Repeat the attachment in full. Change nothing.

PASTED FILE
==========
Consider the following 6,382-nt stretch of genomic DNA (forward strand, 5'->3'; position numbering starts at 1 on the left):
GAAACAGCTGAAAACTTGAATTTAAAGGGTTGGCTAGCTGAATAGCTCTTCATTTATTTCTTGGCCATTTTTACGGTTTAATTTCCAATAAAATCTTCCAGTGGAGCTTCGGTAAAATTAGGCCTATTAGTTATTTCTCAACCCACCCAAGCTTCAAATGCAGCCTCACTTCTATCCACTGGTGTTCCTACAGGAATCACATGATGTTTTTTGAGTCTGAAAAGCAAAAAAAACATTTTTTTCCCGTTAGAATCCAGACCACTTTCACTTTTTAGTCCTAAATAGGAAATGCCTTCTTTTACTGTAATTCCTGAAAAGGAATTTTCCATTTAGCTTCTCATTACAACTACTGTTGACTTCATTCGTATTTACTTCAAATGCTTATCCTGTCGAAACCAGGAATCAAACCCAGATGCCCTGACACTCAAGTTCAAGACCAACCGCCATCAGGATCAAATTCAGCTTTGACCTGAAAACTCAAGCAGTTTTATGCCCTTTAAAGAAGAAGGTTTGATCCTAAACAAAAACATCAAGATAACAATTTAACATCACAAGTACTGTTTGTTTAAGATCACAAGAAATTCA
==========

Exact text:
Consider the following 6,382-nt stretch of genomic DNA (forward strand, 5'->3'; position numbering starts at 1 on the left):
GAAACAGCTGAAAACTTGAATTTAAAGGGTTGGCTAGCTGAATAGCTCTTCATTTATTTCTTGGCCATTTTTACGGTTTAATTTCCAATAAAATCTTCCAGTGGAGCTTCGGTAAAATTAGGCCTATTAGTTATTTCTCAACCCACCCAAGCTTCAAATGCAGCCTCACTTCTATCCACTGGTGTTCCTACAGGAATCACATGATGTTTTTTGAGTCTGAAAAGCAAAAAAAACATTTTTTTCCCGTTAGAATCCAGACCACTTTCACTTTTTAGTCCTAAATAGGAAATGCCTTCTTTTACTGTAATTCCTGAAAAGGAATTTTCCATTTAGCTTCTCATTACAACTACTGTTGACTTCATTCGTATTTACTTCAAATGCTTATCCTGTCGAAACCAGGAATCAAACCCAGATGCCCTGACACTCAAGTTCAAGACCAACCGCCATCAGGATCAAATTCAGCTTTGACCTGAAAACTCAAGCAGTTTTATGCCCTTTAAAGAAGAAGGTTTGATCCTAAACAAAAACATCAAGATAACAATTTAACATCACAAGTACTGTTTGTTTAAGATCACAAGAAATTCA